Circuit : Graham Maynard
This superb and highly advanced audio amplifier was designed from scratch by the late, great Graham Maynard
. The circuit and text
are Graham's own words, I will attempt to answer any questions regarding Graham's circuits.
A Class A // Class AB amplifier rated 100 Watts when driving a 4 ohm loudspeaker.
This circuit developed out of my 30+ years of JLH class-A based investigations.
The original 'simple' 1969 JLH class-A design provided excellent first cycle
accuracy through mid and high frequencies (dynamic clarity) because there
were no stabilisation components nor a series output choke, whilst the NFB
error correction was established via the input emitter (some describe this
as current feedback).
However it did generate rather a lot of heat, the damping was 'soft' at
lower frequencies and the positive slew was weaker in the presence of
loudspeaker system generated back-EMF at higher audio frequencies. I was
eventually able to improve upon the original JLH circuit by;-
1) adding a 'helper' class-AB output stage to substantially increase power
and efficiency, but leave sufficient class-A bias for real-time control
maintenance through phase shifted zero current class-AB crossovers;
2) adding a differential input stage for zero output voltage control, but
also fit a 10nF base-emitter capacitor for differential voltage operation at
audio frequencies, though with leading emitter routed feedback to maintain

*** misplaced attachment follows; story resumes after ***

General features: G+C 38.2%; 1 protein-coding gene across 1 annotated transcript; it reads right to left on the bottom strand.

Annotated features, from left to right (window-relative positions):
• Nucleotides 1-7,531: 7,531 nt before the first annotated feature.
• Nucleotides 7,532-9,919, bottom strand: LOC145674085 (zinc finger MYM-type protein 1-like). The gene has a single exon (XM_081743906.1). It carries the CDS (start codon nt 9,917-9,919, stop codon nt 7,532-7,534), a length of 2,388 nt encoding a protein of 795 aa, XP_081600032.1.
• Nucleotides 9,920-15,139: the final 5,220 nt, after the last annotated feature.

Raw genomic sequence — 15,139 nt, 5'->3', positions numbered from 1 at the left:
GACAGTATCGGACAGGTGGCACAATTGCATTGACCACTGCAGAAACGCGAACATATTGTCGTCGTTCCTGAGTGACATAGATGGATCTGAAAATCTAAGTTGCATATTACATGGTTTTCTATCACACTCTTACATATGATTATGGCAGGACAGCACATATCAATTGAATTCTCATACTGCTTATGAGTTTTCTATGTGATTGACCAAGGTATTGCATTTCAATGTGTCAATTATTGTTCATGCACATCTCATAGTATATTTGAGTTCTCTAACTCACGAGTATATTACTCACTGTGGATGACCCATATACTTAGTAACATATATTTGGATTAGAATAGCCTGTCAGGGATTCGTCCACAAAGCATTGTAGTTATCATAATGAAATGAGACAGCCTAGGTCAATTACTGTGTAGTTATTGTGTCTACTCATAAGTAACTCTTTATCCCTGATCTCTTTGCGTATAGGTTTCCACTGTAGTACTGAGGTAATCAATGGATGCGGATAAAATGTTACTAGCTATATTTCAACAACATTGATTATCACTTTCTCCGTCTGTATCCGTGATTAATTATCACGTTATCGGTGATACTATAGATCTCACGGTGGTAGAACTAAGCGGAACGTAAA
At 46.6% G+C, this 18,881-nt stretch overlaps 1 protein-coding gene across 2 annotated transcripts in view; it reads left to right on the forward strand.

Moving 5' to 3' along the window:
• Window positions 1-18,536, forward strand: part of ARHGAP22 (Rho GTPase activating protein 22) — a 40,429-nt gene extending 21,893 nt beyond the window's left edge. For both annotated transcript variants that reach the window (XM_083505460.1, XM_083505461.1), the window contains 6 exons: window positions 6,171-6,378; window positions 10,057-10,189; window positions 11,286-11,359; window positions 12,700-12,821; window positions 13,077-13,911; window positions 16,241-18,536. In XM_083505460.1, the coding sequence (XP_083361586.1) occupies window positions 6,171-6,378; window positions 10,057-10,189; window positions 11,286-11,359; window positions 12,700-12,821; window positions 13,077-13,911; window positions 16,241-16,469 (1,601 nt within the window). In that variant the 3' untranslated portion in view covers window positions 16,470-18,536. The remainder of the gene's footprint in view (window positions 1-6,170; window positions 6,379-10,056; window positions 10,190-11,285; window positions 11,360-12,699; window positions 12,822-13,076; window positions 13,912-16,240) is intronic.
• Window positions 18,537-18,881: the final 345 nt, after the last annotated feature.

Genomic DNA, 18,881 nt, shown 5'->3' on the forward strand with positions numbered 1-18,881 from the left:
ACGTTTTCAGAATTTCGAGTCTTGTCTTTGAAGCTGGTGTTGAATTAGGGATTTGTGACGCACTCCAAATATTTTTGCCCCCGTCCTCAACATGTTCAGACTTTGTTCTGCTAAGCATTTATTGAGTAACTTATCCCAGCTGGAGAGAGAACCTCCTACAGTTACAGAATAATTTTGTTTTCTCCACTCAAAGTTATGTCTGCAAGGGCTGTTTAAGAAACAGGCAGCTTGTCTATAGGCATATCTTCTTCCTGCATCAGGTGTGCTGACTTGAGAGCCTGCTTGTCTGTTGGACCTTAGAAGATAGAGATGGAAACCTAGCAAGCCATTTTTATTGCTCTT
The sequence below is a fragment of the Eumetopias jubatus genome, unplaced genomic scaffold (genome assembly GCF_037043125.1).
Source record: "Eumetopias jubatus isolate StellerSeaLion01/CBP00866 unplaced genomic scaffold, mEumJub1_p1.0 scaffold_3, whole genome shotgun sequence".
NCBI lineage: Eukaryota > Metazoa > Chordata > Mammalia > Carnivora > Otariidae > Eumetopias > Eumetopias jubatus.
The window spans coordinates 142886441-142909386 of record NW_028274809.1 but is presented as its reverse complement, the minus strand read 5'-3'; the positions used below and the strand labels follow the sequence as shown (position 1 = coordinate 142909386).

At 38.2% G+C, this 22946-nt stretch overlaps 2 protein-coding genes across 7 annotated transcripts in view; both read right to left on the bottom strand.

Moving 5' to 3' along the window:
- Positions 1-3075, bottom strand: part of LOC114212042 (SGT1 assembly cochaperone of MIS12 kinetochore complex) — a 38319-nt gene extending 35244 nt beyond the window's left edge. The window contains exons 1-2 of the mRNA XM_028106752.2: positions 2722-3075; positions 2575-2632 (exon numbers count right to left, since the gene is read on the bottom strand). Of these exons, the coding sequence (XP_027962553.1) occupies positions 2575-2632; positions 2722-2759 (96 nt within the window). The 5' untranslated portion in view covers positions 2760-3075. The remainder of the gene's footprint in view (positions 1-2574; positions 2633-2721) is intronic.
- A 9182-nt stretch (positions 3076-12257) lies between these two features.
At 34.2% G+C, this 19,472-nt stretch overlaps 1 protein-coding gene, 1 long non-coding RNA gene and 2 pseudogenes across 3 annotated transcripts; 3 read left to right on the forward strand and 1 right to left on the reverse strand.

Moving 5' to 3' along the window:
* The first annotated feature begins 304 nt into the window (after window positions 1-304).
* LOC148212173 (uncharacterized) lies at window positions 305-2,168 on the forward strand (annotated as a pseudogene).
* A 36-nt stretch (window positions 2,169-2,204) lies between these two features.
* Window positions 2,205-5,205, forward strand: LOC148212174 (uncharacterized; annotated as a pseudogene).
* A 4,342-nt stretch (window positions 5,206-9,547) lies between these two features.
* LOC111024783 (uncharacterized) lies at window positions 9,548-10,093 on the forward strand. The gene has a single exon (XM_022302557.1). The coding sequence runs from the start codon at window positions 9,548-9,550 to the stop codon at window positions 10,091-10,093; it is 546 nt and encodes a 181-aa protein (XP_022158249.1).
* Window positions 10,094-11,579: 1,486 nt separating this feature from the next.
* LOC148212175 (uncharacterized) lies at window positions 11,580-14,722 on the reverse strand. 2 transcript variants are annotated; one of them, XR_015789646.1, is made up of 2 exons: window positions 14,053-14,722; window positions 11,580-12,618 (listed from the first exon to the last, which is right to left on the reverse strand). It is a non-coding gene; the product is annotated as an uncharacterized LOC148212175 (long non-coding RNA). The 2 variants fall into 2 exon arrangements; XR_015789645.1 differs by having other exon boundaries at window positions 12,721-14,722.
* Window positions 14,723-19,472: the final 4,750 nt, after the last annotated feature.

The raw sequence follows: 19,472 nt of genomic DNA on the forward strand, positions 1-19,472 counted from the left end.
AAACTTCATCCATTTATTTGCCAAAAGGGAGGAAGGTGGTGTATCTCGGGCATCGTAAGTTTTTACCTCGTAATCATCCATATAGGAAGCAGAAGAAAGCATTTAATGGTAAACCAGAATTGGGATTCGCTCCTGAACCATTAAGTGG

circuit stability and NFB control above 20kHz;
3) adding a current mirror to obviate power-up thump, but also fit a 220nF
base-emitter capacitor to ensure stable 'source only' operation above audio
Thus, when compared to conventional circuits, one complete high frequency
phase change has been removed from the closed feedback loop in order to
minimise need for any additional stabilisation components that would
otherwise render the circuit inductive at audio frequencies. The original
JLH hf (current feedback) stability and simultaneously phase coherent
class-A control are retained.
This circuit was intended for 2SC5200 operation, yet it has been
successfully constructed using other device types, including a single Sanken
2SA1216+2SC2922 pair in place of the paralleled ABs. Keep VAS, Zobel and
output related wires 5cm/2" away from input devices and wiring. Use a star
earth from the input location. Use star power distribution from each fused
10mF at the pcb. Use star output node connections. Parallel all large Cs
with smaller ones. Do not twist any extender e-b-c wires that might be used
out to heatsink mounted output stage devices. Mount the Vbe multiplier on
the output heatsink for automatic temperature compensation. Adjust the
class-AB pre-set to 50%, but adjust the class-A pre-set to be a short
circuit before the initial switch-on. I recommend 22 ohm per rail in place
of the fuses in case of error at initial power-up, but do not try to set any
bias with them in circuit.
100W-4ohm (conservatively rated) is 50W-8ohm. For 70W/35W use 30V rails. For
50W/25W, 25V. For 100W-8ohm with higher voltage rails try a 47pF Miller
connected C.dom to the VAS, it should compensate for device/stability
changes with increased voltage, yet not adversely affect the class-A
operation in maintaining crossover continuity. Always bias from zero current
if you increase the rail voltage. Insert a 0.22 ohm series output resistor
to maintain stability when driving purely capacitive loads, and don't forget
to bi- or tri-wire out to composite loudspeaker system sections and drivers
in order to obviate single cable developed dynamic voltage drops with
varying loudspeaker system generated back-EMFs, no matter how expensive your
loudspeaker cable might be.